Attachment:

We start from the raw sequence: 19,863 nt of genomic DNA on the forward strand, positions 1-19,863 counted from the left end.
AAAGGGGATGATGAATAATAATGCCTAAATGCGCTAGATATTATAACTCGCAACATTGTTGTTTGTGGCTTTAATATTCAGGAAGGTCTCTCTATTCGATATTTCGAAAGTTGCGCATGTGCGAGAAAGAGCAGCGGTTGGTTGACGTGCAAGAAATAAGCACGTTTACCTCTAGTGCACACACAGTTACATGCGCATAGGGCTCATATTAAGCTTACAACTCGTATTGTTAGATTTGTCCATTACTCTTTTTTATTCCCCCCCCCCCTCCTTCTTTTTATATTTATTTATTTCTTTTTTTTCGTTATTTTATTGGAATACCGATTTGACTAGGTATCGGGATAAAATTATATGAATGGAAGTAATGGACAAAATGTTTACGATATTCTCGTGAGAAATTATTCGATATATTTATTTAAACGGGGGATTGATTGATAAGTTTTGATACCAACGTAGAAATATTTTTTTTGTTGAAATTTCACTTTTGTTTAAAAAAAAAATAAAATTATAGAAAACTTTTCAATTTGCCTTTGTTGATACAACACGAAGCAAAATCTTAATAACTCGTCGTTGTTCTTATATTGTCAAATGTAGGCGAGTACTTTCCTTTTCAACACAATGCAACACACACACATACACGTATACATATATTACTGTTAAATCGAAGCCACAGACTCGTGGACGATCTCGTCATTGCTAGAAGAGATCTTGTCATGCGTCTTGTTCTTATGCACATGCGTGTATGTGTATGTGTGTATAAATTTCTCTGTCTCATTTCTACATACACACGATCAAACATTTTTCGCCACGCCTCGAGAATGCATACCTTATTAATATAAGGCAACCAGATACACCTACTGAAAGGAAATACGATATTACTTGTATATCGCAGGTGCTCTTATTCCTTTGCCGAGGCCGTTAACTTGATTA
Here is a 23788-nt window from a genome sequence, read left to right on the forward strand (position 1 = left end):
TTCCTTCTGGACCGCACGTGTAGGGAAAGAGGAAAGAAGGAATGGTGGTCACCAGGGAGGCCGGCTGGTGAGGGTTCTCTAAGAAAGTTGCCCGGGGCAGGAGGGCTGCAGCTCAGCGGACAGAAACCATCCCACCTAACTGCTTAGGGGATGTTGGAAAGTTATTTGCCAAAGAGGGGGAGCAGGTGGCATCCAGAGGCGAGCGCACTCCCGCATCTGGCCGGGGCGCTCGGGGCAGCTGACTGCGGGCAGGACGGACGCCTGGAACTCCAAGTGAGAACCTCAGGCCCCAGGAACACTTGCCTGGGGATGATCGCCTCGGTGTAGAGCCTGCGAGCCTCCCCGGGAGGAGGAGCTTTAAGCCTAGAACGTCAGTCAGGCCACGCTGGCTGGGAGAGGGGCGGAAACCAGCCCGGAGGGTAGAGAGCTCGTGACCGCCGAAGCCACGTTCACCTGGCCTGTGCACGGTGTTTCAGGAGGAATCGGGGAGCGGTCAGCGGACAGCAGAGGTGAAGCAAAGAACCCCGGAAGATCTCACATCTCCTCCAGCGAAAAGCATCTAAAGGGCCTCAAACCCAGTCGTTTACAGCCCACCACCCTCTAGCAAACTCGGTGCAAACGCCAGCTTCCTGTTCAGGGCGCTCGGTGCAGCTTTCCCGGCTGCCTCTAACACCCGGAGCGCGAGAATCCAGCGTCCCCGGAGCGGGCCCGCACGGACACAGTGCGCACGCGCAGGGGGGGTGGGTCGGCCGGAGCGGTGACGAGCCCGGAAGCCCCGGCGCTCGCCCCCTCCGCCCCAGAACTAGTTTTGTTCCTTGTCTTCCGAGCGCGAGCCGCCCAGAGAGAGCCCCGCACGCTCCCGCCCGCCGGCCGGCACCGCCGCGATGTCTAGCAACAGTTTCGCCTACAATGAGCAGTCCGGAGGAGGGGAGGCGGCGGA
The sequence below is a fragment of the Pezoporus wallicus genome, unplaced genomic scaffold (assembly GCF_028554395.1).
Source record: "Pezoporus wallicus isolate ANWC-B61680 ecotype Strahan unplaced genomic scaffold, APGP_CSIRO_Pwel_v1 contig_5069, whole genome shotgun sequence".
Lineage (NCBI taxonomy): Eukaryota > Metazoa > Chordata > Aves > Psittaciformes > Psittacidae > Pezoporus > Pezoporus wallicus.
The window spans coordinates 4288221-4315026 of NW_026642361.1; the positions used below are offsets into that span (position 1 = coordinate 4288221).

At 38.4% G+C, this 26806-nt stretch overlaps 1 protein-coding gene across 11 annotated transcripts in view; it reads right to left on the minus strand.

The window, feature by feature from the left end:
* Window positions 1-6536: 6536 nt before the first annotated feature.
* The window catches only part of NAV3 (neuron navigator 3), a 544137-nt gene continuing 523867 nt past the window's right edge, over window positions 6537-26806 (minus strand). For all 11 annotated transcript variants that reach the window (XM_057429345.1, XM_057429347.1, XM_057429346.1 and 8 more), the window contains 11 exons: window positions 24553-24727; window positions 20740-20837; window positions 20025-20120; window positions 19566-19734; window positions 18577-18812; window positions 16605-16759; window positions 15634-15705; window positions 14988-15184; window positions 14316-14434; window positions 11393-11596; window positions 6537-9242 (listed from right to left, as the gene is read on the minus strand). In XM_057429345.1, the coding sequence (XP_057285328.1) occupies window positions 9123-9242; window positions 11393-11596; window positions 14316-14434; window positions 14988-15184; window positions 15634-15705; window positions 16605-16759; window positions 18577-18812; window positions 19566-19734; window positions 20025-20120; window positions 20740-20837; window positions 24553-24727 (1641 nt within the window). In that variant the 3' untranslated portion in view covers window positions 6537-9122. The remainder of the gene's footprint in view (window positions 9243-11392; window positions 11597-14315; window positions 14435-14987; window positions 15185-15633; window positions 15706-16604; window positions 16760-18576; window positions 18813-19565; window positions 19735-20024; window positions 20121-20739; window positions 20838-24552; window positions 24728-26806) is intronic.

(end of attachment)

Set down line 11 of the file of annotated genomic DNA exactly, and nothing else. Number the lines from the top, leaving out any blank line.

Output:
* Window positions 1-6536: 6536 nt before the first annotated feature.